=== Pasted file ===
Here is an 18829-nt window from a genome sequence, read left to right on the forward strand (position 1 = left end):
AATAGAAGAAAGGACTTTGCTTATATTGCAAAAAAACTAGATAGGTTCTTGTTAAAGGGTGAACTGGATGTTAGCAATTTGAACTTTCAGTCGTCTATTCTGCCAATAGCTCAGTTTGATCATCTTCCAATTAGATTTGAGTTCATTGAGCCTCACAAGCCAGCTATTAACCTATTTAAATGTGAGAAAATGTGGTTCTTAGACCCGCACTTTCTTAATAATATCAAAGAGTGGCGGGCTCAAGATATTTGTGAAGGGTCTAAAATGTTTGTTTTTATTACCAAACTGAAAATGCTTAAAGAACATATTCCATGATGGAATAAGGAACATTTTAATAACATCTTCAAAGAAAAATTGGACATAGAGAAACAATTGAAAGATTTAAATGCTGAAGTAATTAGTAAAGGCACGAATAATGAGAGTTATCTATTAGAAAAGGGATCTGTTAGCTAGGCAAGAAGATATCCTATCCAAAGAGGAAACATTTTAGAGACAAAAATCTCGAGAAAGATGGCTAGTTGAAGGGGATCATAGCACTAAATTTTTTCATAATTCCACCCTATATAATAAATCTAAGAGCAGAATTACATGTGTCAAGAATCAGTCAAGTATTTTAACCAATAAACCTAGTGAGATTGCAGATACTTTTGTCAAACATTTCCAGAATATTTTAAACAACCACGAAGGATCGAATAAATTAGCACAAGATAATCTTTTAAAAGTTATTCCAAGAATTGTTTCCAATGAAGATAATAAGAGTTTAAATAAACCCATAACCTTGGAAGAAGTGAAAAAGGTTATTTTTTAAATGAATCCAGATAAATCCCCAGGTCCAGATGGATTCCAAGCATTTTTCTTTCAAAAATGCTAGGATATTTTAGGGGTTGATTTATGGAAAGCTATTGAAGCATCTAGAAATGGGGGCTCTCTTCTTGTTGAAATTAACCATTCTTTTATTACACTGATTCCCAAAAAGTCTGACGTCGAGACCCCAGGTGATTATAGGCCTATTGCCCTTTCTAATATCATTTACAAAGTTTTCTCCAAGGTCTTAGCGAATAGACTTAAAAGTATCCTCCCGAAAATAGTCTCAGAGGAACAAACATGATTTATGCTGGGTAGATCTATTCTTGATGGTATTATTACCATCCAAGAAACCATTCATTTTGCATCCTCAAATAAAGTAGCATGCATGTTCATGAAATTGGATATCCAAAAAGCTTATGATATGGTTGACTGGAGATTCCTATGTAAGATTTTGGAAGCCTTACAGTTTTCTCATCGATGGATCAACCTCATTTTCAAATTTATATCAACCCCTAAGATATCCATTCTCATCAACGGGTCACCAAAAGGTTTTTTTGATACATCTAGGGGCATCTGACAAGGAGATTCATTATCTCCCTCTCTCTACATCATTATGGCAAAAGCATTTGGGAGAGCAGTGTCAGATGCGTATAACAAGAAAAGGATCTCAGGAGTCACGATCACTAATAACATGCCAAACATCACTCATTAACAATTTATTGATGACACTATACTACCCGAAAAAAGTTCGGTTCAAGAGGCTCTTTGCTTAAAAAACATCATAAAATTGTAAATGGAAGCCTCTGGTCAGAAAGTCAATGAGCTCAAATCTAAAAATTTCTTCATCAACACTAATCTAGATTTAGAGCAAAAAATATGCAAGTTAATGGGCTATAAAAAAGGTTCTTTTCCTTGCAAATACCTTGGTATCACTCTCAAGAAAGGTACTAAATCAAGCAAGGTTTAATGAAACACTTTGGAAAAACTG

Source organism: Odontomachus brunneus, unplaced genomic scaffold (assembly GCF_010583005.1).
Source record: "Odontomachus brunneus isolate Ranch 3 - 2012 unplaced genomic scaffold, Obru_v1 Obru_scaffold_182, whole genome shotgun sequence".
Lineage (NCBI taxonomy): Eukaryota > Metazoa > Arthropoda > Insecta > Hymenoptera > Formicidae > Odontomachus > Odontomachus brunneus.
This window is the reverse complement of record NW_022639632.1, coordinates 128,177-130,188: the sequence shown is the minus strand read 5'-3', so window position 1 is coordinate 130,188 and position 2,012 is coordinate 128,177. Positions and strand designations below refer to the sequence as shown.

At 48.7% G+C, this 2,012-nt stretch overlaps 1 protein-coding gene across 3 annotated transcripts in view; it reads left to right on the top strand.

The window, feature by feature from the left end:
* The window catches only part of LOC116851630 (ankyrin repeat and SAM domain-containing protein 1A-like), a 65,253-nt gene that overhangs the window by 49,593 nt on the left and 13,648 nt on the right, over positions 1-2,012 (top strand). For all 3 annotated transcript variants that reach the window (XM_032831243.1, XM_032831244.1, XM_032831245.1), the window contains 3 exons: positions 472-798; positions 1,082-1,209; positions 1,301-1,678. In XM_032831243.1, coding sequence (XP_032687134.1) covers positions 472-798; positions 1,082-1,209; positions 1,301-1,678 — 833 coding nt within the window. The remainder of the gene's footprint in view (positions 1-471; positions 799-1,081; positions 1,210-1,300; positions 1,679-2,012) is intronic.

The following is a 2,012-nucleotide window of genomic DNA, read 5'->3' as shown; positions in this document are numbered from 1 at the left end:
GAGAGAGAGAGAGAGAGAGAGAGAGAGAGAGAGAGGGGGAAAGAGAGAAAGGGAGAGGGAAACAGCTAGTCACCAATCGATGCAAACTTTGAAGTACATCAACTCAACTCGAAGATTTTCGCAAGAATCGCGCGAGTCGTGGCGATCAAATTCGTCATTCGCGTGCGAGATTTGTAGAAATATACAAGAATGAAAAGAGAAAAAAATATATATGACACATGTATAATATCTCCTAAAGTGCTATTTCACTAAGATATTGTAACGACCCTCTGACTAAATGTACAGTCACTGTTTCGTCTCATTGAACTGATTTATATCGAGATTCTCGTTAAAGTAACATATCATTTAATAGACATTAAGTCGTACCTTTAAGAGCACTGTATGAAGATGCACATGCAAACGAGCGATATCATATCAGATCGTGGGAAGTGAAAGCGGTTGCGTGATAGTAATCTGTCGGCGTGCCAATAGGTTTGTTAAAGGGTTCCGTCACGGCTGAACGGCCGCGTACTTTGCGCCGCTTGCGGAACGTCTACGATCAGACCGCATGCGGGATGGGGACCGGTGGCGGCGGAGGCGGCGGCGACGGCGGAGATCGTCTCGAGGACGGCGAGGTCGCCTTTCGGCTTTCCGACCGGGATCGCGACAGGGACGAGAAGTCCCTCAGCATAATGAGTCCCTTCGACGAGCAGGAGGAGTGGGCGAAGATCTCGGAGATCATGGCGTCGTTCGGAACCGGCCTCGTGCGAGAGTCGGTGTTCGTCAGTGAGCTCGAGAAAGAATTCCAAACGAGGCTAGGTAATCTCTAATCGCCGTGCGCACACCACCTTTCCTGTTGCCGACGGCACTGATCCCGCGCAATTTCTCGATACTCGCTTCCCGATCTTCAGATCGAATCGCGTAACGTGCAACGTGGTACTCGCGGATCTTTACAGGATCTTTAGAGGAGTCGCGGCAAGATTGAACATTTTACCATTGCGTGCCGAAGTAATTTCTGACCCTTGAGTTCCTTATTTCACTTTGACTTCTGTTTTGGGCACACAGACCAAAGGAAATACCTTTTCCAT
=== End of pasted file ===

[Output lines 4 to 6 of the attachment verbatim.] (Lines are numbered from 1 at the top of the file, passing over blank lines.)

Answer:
Source record: "Odontomachus brunneus isolate Ranch 3 - 2012 unplaced genomic scaffold, Obru_v1 Obru_scaffold_182, whole genome shotgun sequence".
Lineage (NCBI taxonomy): Eukaryota > Metazoa > Arthropoda > Insecta > Hymenoptera > Formicidae > Odontomachus > Odontomachus brunneus.
This window is the reverse complement of record NW_022639632.1, coordinates 128,177-130,188: the sequence shown is the minus strand read 5'-3', so window position 1 is coordinate 130,188 and position 2,012 is coordinate 128,177. Positions and strand designations below refer to the sequence as shown.